Although common knowledge dictates that the lichen thallus is formed solely by a fungus (mycobiont) that develops a symbiotic relationship with an alga and/or cyanobacterium (photobiont), the non-photoautotrophic bacteria found in lichen microbiomes are increasingly regarded as integral components of lichen thalli. For this study, comparative analyses were conducted on lichen-associated bacterial communities to test for effects of photobiont-types (i.e. green algal vs. cyanobacterial), mycobiont-types and large-scale spatial distances (from tropical to arctic latitudes). Amplicons of the 16S (SSU) rRNA gene were examined using both Sanger sequencing of cloned fragments and barcoded pyrosequencing. Rhizobiales is typically the most abundant and taxonomically diverse order in lichen microbiomes; however, overall bacterial diversity in lichens is shown to be much higher than previously reported. Members of Acidobacteriaceae, Acetobacteraceae, Brucellaceae and sequence group LAR1 are the most commonly found groups across the phylogenetically and geographically broad array of lichens examined here. Major bacterial community trends are significantly correlated with differences in large-scale geography, photobiont-type and mycobiont-type. The lichen as a microcosm represents a structured, unique microbial habitat with greater ecological complexity and bacterial diversity than previously appreciated and can serve as a model system for studying larger ecological and evolutionary principles.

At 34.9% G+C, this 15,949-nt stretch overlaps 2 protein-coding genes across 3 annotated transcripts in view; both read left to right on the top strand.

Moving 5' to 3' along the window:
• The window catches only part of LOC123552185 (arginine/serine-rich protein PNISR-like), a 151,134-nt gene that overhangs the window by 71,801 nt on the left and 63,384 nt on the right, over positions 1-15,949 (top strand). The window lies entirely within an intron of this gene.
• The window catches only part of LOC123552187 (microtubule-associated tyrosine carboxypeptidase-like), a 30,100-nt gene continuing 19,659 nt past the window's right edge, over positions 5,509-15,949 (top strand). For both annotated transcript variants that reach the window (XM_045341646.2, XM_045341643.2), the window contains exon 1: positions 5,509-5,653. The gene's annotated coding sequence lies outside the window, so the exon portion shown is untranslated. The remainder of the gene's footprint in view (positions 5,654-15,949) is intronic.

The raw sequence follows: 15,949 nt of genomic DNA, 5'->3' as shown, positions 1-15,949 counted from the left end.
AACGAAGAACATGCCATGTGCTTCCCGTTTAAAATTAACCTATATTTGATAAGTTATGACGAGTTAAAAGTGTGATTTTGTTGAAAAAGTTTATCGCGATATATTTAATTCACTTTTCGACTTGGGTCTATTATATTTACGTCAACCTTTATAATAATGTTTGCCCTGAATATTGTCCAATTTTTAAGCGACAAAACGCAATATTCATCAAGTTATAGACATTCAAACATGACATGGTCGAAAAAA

Figure 1. Non-metric multidimensional scaling plots
produced from OTU-based Bray-Curtis dissimilarities. The first plot (A)
shows results obtained from clone library data of 16S sequences from the
order Rhizobiales, while the second plot (B) was produced from 454
barcoded 16S amplicon data representing approximately half the number of
samples but ∼100 times as many sequences from a much wider range of
bacterial diversity. Continuous lines act as visual aids to delimit
communities associated with the two major photobiont-types, whereas
dashed lines delimit communities associated with chlorolichens from
northern versus southern sites.
Figure 3. Relative abundances of bacterial taxa
recovered from each lichen sample analysed with 454 sequencing. Taxa
included are the classes with > 0.1% of 16S sequences in the full 454
data set, orders with > 0.5% of sequences, and families with
> 1% of sequences; at each rank, all sequences that did not fit into
one of these categories were classified as other. Photobiont is
indicated by the bar across the top of the figure (light green = green
algae; dark blue = Cyanobacteria), while the site is indicated with
symbols immediately below the bar ( = Eagle Summit, AK; + = Nome, AK;
x = Highlands, NC, and * = Cerro de la Muerte, CR). Mycobionts are
indicated by name along the base of the figure.
Hodkinson, B. P., Gottel, N. R., Schadt, C. W. and Lutzoni, F. (2012),
Photoautotrophic symbiont and geography are major factors affecting
highly structured and diverse bacterial communities in the lichen
microbiome. Environmental Microbiology, 14: 147–161.